But Hungary under Mr. Orban, no matter what the public thinks, has become a “safe political space” for Beijing, Mr. Matura said, and can be counted on to try to soften European Union policy on China and protect it from the fallout from the war in Ukraine.

The merging of economic and geopolitical interests is particularly pronounced in Serbia, which aspires to join the European Union but has balked at joining the bloc in imposing sanctions on Russia and frustrated E.U. efforts to broker a settlement over Kosovo. A former Serbian territory, Kosovo declared itself an independent state after a NATO bombing campaign, a status that Serbia, supported by Russia and China, has refused to accept.

Mr. Xi arrives in Serbia from France on Tuesday — the 25th anniversary of a mistaken strike by NATO warplanes on the Chinese Embassy in Belgrade during the 1999 bombing campaign. Three Chinese journalists were killed.

That incident, which many in China believe was not an accident, created a “strong emotional bond between Serbs and Chinese,” said Aleksandar Mitic of the Institute of International Politics and Economics in Belgrade.

As part of a series of government-sanctioned events in Belgrade ahead of Mr. Xi’s visit, Serbian communists on Monday unfurled banners reading “Welcome President” and “Kosovo is Serbia — Taiwan is China” outside the Chinese Cultural Center in Belgrade, built on the site of the bombed embassy. They demanded that the street outside the center be renamed “Chinese Victims of NATO Aggression Street.”

Hungary, too, has bristled at what it sees as bullying by Washington and Brussels, despite its membership in NATO and the European Union, from which it has received billions of euros in aid.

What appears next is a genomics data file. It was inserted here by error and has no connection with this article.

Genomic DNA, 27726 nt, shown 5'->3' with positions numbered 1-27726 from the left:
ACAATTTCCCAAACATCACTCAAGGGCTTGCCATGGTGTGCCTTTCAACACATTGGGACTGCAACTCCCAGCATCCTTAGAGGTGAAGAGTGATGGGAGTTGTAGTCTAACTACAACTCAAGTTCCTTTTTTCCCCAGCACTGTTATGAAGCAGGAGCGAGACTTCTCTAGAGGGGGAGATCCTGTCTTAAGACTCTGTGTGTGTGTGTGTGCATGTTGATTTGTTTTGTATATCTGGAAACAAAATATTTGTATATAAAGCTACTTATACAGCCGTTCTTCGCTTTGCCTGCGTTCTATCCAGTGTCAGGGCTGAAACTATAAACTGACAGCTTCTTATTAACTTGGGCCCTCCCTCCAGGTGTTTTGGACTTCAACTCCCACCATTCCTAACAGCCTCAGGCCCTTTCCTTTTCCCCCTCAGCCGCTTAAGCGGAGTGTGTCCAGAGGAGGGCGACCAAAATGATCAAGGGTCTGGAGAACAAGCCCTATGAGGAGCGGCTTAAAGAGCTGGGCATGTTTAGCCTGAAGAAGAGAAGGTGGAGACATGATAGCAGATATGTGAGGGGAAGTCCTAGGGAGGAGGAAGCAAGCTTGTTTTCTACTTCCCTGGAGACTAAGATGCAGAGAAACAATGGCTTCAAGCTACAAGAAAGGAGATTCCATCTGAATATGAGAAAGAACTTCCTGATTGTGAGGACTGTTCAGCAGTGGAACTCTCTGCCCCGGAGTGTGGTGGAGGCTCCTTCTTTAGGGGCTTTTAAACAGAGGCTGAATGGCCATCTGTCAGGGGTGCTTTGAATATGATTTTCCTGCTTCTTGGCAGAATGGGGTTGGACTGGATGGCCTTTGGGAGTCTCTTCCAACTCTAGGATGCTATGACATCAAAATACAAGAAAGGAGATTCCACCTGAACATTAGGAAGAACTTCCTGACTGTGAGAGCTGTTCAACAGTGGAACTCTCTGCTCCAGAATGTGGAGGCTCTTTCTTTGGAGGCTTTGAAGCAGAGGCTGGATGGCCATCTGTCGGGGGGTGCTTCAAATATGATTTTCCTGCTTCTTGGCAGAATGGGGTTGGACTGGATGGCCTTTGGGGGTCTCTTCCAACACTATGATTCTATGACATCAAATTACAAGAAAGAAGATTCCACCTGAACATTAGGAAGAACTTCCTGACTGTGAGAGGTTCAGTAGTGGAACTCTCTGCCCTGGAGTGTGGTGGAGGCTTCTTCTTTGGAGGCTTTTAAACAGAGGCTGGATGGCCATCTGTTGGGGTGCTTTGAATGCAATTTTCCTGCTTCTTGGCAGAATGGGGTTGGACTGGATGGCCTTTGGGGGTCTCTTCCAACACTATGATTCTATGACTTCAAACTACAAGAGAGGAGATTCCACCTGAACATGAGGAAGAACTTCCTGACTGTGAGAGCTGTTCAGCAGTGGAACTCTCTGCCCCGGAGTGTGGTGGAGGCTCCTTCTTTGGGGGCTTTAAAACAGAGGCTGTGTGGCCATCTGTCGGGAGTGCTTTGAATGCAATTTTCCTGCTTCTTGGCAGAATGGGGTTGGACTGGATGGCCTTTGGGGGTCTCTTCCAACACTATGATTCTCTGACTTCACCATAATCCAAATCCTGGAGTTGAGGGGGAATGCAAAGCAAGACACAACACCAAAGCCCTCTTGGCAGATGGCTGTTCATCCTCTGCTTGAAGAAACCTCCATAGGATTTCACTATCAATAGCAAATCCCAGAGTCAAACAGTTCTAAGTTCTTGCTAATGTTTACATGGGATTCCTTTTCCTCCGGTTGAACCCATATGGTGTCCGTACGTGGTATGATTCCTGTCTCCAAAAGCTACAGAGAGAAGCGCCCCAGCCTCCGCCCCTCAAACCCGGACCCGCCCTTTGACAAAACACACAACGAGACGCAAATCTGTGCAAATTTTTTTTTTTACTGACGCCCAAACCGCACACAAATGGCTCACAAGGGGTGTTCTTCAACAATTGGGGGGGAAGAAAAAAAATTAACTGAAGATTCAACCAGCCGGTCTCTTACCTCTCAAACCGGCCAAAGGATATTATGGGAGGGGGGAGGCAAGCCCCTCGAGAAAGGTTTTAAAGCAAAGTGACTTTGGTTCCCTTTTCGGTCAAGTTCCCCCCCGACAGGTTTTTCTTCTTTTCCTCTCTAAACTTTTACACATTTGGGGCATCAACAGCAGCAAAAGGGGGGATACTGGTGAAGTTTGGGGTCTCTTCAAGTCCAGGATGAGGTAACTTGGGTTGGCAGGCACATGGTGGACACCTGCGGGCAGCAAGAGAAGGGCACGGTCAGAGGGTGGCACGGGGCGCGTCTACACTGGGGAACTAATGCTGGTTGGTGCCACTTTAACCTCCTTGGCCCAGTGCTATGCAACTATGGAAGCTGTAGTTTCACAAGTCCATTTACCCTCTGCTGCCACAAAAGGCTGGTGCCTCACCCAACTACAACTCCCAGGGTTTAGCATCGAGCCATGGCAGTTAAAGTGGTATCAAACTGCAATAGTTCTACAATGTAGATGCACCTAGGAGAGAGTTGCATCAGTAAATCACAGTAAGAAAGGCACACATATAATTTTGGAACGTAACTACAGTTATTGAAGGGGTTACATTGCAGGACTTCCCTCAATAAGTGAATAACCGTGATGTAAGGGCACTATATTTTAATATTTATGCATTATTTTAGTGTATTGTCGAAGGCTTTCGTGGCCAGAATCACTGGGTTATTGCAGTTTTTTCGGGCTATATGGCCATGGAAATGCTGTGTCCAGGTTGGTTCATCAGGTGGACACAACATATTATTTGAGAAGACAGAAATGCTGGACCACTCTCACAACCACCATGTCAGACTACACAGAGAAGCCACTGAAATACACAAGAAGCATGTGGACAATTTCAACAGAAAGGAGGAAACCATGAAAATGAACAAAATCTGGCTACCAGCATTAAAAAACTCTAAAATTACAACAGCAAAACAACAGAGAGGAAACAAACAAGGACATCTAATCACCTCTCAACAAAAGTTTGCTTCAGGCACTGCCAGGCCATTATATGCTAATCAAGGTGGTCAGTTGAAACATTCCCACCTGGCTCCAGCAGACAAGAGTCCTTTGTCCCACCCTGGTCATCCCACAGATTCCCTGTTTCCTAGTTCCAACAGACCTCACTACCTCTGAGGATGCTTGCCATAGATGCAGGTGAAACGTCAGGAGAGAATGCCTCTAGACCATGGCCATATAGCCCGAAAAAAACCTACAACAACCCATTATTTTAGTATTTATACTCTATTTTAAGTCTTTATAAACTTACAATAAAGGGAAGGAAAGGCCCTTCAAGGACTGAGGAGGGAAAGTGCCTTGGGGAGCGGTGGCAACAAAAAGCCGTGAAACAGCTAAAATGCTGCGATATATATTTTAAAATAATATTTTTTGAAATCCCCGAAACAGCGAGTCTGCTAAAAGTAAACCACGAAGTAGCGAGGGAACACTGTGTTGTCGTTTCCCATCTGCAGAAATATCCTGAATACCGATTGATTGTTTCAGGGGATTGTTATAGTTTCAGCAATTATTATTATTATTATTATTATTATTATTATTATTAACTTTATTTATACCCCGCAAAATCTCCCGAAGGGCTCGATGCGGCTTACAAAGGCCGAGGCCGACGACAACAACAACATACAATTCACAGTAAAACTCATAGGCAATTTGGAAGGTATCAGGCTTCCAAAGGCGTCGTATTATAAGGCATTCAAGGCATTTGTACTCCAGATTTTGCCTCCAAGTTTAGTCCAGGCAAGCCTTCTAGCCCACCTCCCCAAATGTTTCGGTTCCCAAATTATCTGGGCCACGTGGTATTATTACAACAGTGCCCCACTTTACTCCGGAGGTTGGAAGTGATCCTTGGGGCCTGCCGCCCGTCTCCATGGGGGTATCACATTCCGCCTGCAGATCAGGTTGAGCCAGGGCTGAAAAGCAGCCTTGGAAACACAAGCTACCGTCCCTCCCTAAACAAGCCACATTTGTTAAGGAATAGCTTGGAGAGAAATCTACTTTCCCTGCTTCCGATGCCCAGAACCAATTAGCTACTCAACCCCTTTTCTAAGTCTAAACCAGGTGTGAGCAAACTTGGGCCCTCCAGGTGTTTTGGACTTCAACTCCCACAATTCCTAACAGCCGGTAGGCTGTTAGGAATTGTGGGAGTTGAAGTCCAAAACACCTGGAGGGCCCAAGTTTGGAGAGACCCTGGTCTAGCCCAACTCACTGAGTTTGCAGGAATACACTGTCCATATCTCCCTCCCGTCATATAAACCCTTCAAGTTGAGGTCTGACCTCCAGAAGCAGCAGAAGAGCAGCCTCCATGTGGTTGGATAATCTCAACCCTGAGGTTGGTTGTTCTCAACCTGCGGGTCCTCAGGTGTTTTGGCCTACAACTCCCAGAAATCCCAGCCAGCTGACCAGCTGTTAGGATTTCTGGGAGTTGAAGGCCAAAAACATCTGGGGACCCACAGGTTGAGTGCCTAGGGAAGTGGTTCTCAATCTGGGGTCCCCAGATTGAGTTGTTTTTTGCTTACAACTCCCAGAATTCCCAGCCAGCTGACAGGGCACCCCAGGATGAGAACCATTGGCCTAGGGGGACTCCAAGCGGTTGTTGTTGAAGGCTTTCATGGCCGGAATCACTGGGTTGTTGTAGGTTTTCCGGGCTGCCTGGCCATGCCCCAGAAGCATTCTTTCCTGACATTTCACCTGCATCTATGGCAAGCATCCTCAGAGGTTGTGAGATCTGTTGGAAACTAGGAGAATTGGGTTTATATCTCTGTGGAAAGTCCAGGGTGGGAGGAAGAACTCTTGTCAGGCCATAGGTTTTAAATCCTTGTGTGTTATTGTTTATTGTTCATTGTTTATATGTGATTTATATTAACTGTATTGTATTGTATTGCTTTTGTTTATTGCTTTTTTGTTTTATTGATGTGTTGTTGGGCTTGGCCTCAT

Mr. Orban’s main interest in China, however, is money and he hopes to turn Hungary, with help from Chinese investors, into a manufacturing hub for E.V.s, batteries and other new technologies.

In just the past two years, China has committed to invest more than $10 billion in Hungary, most of it in ventures related to E.V.s — at a time when the European Union, worried about China’s growing dominance of the sector, is investigating whether Chinese E.V. manufacturers are unfairly subsidized and should be penalized with high tariffs.

Those assembly lines will take years to build but, in the long run, will help protect Chinese E.V. manufacturers from any future efforts by the European Union to prevent China from dominating the market through tariffs.

Tariffs imposed on imported Chinese electric cars would not apply to those assembled in Hungary, which can ship goods duty-free across the E.U., though they could hit parts imported from China to Hungarian plants.

Unlike in most of Europe where governments regularly change — a democratic churn that can upset Chinese investment plans based on close ties to a particular leader — Mr. Orban and Mr. Vucic have both been in power for more than a decade and show no sign of going anywhere.

“The Chinese feel comfortable in Hungary,” Mr. Matura said. “The public might not be very fond of China but the government is.”

By visiting Hungary and Serbia, Mr. Xi, according to analysts, wants to show that while China may be down as an influential player in East and Central Europe, it is not yet out. And, they say, it indicates he has not given up on a Chinese diplomatic initiative known as 16+1, a grouping of China and formerly communist European countries built around Mr. Xi’s flagship Belt and Road program.

Furious about the war in Ukraine, three Baltic States have formally quit the grouping, which dates to 2012 and has been a cornerstone of Chinese diplomacy in Europe throughout Mr. Xi’s rule. Others, like the Czech Republic, Poland and Romania, technically remain as members but have largely disengaged.

“The big debate now among experts around the region is whether 16+1 is dead or just a zombie,” Mr. Matura said.